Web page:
Energy use at home is primarily for lighting and heating activities. Simple tips that can conserve energy in these areas of energy use are discussed below.
Today in India at least 80 per cent of electricity at household level is wasted because of the kinds of lamps and bulbs we use for lighting our homes. By following simple tips, such as the following, enormous energy can be saved at household level.
Turn off lights when not in use
Clean the dust accumulated on tube lights and bulbs and its fixtures regularly.
Use ISI marked electrical appliances and equipments
Place your tube lights and bulbs in positions where the light is not obstructed.
Use CFLs and LEDs to save energy. They use less energy as compared to incandescent bulbs and provide the same lighting.
Use light-coloured, loose-weave curtains on windows to maximise daylight inside.
T5 lights can be used in place of conventional tube-lights to save energy.
Advantages of using CFLs
Advantages of using Compact Fluorescent Lights (CFLs)
Use of CFLs reduces electricity costs as they consume less electricity and do not produce too much heat.
A CFL bulb gives five times more light than conventional electric bulbs.
CFL burning hours are more than 8 times the normal ones.
Instead of using 60 W bulbs, if you would use 15 W CFL bulbs; you can save at least 45 W electricity consumption per hour. Per month you can save up to 11 units of consumption. You can hence reduce costs. CFL bulbs last for at least 5 to 8 months.
Advantages of using Light Emitting Diodes (LEDs)
An ordinary bulb is an extremely energy inefficient form of lighting with just 5% of the electricity input converted to light. Efficient light bulbs like Light-emitting Diode (LEDs) consumes only one-tenth of energy used by ordinary bulb to provide the same or better light output. Consumers electricity bill will reduce by about Rs. 160-400 per year with each LED, thus making the cost recovery lesser than a year. This will lead to savings in electricity and lower consumption of fossil fuels thus benefiting the environment.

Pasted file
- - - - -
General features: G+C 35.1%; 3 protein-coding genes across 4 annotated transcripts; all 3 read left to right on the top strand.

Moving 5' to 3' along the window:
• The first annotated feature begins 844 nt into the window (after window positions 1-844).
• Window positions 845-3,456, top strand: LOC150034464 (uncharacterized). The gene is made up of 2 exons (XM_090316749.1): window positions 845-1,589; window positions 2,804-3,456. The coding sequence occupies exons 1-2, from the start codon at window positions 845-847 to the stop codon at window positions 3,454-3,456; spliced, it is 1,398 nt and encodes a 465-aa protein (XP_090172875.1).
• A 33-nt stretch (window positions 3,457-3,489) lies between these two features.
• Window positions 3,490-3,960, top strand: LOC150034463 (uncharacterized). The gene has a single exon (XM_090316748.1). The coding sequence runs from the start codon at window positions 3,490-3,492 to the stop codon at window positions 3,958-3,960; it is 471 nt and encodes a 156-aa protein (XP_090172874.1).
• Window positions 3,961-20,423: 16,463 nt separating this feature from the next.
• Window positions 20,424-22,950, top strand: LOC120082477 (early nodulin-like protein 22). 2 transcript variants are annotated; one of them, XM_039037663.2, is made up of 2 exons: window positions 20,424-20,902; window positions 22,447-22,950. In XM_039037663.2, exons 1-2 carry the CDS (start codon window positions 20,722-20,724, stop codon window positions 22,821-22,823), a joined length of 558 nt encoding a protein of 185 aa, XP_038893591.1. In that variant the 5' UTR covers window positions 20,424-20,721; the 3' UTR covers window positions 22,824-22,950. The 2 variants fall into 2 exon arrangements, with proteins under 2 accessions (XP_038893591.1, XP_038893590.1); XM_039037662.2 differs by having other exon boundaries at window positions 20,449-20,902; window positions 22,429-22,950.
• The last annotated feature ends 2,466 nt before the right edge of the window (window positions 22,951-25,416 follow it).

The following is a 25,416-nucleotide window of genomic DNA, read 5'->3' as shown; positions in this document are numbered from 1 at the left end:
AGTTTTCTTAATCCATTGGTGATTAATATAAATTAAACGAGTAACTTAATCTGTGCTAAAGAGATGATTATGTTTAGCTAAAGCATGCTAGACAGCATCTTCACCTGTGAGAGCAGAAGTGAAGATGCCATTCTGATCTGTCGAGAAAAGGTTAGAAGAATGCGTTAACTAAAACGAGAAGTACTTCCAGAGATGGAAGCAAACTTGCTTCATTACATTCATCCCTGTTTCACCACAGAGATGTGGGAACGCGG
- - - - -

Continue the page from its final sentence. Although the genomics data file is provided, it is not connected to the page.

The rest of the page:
Unlike incandescent bulbs, LEDs do not have filament that is heated to create light. These are illuminated by the movement of electrons in a semi conductor material (diode). Since electricity is directly turned into light, LEDs waste less energy as heat.
Lumen intensity of LED vs incandescent bulb - LEDs have no gases, filaments or any moving parts to fatigue. A 7W LED gives the same and in most cases better lumen intensity and brightness than a 60W Incandescent Lamp. The lumen output of a 60 Watt incandescent bulb is 450 lumens. Whereas, the lumen output of a 7 watt LED bulb is 600 lumens. The proportion of lumens that falls in an area from an LED light source is greater than that of a conventional light source.
Safety of LEDs - They are completely safe and do not represent any hazard to the human eye. When compared to CFLs, LEDs do not have mercury and therefore, have no negative impact on environment. The LEDs procured under the DELP scheme are run through series of stringent quality tests
A LED lasts three to five years. Long life makes it a fit-and-forget fixture, saving cost of maintenance and replacement.
Comparison of LEDs, CFL and ICL
Annual cost saving in the electricity bill (per bulb)
Life expectancy (Hrs)
Free of cost Warranty
Support from Power Ministry to promote Energy Efficiency in Lighting Sector
Light Emitting Diode (LED ) are emerging as the most energy-efficient source of lighting, with a LED bulb using 1/10th as much energy as a normal incandescent bulb and half as much energy as a Compact Fluorescent Lamp (CFL) to produce the same amount of light. However, the major challenge has been its high cost.
BEE together with EESL (Energy Efficiency Services Limited, a joint venture of 4 power sector central PSUs) have worked with electricity distribution companies to develop a business model under which EESL procures LED bulbs in bulk and sells them to households at Rs.10 instead of the market price of Rs.400.